OBELA Analysis

Viernes, Octubre 25, 2019 - 16:13

The change in China's energy matrix and its relationship with Latin America

The energy transition is a process of structural change of energy sources. China transits its energy matrix in electricity generation by means of energy called clean, such as: solar, wind, hydroelectric, cellulose and even nuclear.

Electricity generation in the Asian country is given, still, mainly by coal. However, solar energy has average annual rates of 42% from 1995 to 2004, and from 2006 onwards to 55% average; and the hydraulics presents rates of 8% and 11% respectively.

The growing expansion of the solar panel trade, and investments in the hydroelectric and electrical distribution sectors, to Latin America give the signal that it is interested in the region as a space to dispute the US energy trade and displace gasoline and oil

Theme of reaserch:
Desarrollo y medio ambiente
Martes, Octubre 15, 2019 - 19:56

China's Trade and FDI in Latin America

China is an increasingly important partner for the countries of the region, now in trade and investment, especially in energy in South America. China's foreign direct investment (FDI) in electricity distributors in the region is noteworthy.
Despite the dominant U.S. influence in Latin America, China is slowly increasing its economic relationship with the entire region. Its economic expansion strategy is divided into three: trade flows; capital flows in the form of FDI; and the novelty is the establishment of productive enclaves.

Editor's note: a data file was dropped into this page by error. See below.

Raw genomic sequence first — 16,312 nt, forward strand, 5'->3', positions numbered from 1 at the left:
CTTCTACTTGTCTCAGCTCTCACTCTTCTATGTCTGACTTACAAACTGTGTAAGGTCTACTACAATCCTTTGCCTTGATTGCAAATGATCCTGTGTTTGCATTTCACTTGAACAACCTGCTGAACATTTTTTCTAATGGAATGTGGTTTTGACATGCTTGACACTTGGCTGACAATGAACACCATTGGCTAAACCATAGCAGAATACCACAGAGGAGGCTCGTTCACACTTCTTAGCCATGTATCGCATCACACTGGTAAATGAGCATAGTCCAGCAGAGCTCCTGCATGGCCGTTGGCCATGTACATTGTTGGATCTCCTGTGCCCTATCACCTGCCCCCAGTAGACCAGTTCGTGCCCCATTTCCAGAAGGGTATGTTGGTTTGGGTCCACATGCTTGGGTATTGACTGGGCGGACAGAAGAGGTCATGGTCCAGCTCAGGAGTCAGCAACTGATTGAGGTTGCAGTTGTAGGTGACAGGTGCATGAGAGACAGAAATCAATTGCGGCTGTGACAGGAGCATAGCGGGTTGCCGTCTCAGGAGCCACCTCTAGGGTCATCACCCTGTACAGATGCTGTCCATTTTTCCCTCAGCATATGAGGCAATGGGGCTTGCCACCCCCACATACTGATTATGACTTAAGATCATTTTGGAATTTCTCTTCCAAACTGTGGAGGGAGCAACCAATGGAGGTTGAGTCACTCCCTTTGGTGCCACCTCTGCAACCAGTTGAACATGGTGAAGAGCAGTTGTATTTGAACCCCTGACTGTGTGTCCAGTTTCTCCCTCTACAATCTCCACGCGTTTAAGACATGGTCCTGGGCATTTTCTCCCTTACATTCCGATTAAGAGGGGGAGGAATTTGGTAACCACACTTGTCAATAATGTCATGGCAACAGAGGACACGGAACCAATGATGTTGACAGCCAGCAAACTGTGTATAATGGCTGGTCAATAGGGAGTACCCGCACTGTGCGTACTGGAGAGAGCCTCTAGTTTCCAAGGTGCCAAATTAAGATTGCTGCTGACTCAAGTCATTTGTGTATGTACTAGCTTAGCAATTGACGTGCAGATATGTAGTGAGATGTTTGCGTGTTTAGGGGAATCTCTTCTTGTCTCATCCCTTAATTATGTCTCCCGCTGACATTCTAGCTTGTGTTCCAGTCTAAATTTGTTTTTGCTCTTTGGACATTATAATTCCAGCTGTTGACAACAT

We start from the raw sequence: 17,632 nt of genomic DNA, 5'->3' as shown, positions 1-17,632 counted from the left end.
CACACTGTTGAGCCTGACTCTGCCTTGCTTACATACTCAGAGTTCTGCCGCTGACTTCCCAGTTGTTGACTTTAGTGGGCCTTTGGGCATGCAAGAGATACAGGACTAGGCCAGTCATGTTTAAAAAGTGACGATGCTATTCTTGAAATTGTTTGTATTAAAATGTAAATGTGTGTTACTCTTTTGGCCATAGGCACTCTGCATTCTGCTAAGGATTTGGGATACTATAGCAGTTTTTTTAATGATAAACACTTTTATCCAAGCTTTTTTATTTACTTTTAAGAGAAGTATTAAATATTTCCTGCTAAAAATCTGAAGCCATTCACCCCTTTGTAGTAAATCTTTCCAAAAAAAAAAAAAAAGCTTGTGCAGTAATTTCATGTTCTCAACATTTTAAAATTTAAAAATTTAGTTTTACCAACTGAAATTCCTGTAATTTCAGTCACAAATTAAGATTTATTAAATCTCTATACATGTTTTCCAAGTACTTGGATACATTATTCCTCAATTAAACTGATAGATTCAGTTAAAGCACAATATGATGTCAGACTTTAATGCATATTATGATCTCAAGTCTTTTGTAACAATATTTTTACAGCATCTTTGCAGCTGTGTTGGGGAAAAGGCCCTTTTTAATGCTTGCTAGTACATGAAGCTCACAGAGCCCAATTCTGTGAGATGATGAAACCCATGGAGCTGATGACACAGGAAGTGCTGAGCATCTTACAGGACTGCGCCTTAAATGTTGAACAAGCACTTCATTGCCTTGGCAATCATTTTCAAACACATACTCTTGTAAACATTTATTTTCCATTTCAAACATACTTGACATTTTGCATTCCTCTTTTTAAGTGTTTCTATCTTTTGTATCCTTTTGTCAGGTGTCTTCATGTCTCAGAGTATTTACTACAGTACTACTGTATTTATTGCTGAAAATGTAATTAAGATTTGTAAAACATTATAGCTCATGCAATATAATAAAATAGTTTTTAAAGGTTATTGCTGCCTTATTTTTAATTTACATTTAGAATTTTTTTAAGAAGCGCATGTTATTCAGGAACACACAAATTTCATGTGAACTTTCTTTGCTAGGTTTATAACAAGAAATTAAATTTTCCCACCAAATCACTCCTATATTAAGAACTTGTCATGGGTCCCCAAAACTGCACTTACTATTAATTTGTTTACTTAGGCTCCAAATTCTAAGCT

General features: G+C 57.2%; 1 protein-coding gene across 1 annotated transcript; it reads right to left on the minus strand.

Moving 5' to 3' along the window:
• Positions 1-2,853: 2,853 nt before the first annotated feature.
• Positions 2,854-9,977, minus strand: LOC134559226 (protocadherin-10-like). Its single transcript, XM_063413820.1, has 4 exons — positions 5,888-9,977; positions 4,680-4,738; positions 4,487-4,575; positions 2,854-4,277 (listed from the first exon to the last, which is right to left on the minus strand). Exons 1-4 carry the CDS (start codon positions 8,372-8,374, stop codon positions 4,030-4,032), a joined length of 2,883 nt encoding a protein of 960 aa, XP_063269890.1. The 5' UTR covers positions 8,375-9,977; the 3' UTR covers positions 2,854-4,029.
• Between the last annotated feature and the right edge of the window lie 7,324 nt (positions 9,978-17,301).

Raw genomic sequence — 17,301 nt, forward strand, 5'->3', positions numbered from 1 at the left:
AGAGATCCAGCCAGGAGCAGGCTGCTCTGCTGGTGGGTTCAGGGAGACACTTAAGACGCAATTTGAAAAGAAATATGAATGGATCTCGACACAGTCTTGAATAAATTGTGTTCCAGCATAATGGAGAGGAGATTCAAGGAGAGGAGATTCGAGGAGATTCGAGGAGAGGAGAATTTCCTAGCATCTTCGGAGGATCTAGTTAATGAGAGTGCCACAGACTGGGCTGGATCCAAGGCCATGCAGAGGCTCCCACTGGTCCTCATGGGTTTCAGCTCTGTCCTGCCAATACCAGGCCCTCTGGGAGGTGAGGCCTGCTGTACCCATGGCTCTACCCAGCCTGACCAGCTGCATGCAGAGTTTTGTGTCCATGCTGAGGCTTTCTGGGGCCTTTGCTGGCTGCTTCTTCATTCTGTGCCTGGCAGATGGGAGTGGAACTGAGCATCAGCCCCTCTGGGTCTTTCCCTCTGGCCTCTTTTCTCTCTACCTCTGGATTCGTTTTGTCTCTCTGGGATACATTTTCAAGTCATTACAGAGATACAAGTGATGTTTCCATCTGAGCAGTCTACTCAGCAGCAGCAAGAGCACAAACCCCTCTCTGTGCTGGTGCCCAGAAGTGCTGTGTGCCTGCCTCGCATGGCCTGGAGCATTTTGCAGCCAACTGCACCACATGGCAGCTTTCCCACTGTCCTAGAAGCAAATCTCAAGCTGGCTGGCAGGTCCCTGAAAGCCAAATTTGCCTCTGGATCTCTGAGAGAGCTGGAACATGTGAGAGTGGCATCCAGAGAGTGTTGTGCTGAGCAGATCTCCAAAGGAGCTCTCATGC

China's presence in Latin America is a challenge to the U.S. domination of the region that it has maintained throughout the twentieth century with invasions and economic policies that have retarded growth to levels never recorded since macroeconomic data were available.

Theme of reaserch:
Integración y comercio
Miércoles, Octubre 9, 2019 - 18:25

The China-U.S. trade war: another version of causes and consequences

This note seeks to analyze from a macroeconomic perspective the causes and consequences of economic dynamics and trade warfare from the aggregated gross capital formation, GDP and the Business Confidence Index.

The trade war affects the business confidence whose measurement in March 2018 expressed as BCI, index of confidence in the performance of future businesses, gave 99.5 and 101.2 for China and the U.S. respectively.

The trade war is nothing more than the product of the economy of a country that was once the world commander and that today, faced with the loss of competitive capacity, seeks to blame its main rival as it did in the 1980s with Japan.  But the difference between China and Japan is substance.

Key words:
Theme of reaserch:
Crisis económica